“Making Africa: A Continent of Contemporary Design” is one of the largest exhibitions ever to reside temporarily at the Blanton Museum of Art.

It unpacks a dizzying array of more than 200 objects made by more than 120 artists from 22 countries in the widest conceivable range of patterns from the world’s second-largest continent.

One piece early in the show, in fact, demonstrates how much of the rest of the world could fit into the outline of an African map. Forget, if you can, your standard Mercator projection maps, which, in order to stretch a globe conceptually onto a flat surface, exaggerate the size of countries near the poles — Russia, Greenland, Canada and others — and reduce the scale of Africa.

This gargantuan exhibition, which continues at the University of Texas through Jan. 6, is also unusually horizontal.

Most art at the Blanton hangs from walls. Since “Making Africa” includes furniture, decor, apparel and other three-dimensional objects, it is staged around clusters of shelves, recalling a high-end retail outlet. The contrast between the sophistication of the spatial arrangements — which also convey subtle relationships among the objects — and the rawness of some of the street art and photography can be jarring at times.

The show is also extremely electronic. Visitors continually face screens or ingeniously designed listening devices. Indeed, the exhibition, which originated at Germany’s Vitra Design Museum and Spain’s Guggenheim Museum Bilbao, came with its own traveling installation technicians, and one can see why.

“Making Africa” is also extraordinarily thick. While much emphasis is placed on the continent’s shifting identities, activism and consciousness — especially the perennial rejection or embrace of colonialism’s remnants — what remains in the mind’s eye days after a tour are the intense colors, dense designs and inventively manipulated, often recycled materials.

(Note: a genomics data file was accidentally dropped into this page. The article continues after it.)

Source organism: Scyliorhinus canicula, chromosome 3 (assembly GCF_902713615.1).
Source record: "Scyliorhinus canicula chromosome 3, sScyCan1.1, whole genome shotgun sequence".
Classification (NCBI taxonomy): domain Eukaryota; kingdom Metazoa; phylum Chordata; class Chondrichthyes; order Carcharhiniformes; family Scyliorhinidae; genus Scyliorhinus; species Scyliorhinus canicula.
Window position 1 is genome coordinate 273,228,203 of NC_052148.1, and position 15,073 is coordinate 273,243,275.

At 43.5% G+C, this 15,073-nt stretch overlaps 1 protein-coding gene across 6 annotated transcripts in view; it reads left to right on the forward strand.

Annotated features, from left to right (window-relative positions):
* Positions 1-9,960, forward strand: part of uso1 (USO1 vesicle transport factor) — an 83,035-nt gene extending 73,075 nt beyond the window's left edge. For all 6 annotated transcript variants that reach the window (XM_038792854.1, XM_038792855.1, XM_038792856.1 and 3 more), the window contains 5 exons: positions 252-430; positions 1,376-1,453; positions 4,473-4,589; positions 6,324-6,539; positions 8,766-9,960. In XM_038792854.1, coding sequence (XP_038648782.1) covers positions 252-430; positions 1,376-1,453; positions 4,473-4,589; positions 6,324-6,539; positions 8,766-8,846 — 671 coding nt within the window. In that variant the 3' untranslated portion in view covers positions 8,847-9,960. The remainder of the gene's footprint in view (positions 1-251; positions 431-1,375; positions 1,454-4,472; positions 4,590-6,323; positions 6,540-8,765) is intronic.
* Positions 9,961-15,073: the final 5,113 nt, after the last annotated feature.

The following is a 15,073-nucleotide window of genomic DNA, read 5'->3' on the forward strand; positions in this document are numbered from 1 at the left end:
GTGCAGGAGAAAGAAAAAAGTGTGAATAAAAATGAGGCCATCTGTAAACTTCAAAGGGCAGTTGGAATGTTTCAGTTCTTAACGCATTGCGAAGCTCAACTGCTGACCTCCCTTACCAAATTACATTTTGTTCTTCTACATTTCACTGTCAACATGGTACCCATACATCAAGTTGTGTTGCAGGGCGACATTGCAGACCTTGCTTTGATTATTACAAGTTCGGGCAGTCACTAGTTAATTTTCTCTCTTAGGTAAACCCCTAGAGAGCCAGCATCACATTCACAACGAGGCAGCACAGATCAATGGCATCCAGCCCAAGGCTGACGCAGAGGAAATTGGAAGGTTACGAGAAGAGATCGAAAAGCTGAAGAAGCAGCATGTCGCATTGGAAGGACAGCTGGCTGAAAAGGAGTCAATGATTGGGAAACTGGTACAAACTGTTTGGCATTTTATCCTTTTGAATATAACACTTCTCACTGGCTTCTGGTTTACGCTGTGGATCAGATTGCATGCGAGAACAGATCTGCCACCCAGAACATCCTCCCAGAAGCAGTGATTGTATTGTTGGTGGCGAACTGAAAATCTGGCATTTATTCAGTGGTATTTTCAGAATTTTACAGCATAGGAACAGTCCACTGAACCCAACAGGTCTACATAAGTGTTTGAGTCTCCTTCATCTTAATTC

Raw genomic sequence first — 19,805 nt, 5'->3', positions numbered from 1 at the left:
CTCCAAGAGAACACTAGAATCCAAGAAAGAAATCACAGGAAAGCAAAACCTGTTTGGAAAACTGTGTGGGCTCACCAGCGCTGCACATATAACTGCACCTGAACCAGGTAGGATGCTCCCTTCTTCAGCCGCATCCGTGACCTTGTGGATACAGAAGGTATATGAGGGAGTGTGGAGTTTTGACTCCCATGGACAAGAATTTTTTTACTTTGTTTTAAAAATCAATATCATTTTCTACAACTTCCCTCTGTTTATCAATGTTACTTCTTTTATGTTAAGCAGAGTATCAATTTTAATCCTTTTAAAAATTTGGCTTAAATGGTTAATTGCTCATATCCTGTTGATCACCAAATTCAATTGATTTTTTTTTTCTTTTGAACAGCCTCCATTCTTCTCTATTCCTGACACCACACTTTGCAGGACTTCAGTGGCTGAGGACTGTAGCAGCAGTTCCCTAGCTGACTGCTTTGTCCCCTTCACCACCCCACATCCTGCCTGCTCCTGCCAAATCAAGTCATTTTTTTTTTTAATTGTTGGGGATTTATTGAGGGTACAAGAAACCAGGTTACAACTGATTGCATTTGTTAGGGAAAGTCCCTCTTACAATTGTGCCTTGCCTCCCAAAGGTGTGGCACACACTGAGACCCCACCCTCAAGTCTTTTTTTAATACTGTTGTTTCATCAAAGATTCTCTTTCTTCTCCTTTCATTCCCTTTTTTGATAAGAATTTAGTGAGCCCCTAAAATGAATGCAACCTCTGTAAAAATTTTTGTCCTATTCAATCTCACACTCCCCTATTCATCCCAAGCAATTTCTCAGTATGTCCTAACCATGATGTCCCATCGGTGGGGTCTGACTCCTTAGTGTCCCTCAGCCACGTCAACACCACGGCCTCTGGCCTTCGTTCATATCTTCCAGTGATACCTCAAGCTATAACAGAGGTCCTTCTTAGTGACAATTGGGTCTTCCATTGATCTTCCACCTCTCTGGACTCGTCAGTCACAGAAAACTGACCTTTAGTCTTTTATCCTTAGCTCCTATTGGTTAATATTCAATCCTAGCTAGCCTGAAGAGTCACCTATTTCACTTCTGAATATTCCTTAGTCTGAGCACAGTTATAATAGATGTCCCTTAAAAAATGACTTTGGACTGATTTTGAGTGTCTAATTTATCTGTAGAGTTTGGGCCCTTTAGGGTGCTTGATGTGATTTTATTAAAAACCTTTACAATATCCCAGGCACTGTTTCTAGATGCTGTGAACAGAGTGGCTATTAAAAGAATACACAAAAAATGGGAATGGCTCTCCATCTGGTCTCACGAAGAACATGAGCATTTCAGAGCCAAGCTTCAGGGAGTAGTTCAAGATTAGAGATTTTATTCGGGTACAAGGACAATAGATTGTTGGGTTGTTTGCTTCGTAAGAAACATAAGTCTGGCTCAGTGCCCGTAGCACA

Perhaps because it reflects the way that design insinuates itself into every part of life, “Making Africa” has already attracted a steady stream of visitors.

“Design shows are always popular for us,” says Blanton managing curator Claire Howard. “Austin is a creative, young city. People relate to designed objects when given the opportunity. ‘Birth of the Cool’ was probably our most popular of all time.”

What is clear the moment one walks into the downstairs galleries at the Blanton: An increasingly urbanized and electronically connected Africa is going to surprise the visitor at every turn.

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We learn about the gentrification in African cities, resource management and the use of sustainable materials, and informal economies through a series of websites, videos and apps. DIY series such as “My Africa Is” and “Slum TV” give people in relatively hidden communities, rather than outsiders, the means to document their lives.

Twists on Western art, traditional ideas of masculinity, sexual identity and countless subcultural variations abound. Where else can one glimpse images of the hipster elite of Dakar, Senegal, or the trend of Afro-Futurism, or a youth culture where partying is a political act? Colonialism pops up again and again, revealed, for instance, in samples of wittingly revived Dutch wax fabric, which closely resembles batik.

In a darkened corner of the museum, one can view short films, including one on Gambia’s space program and another that appears to be Kenya’s first sci-fi film.

Light boxes on one full wall show every door, window and television of a history-making high rise. Across from these sleek boxes are rough works made by street crafters whose art was never intended to be seen in a formal space such as a museum.

So richly layered is “Making Africa” that you’ll want to turn around and see it all again.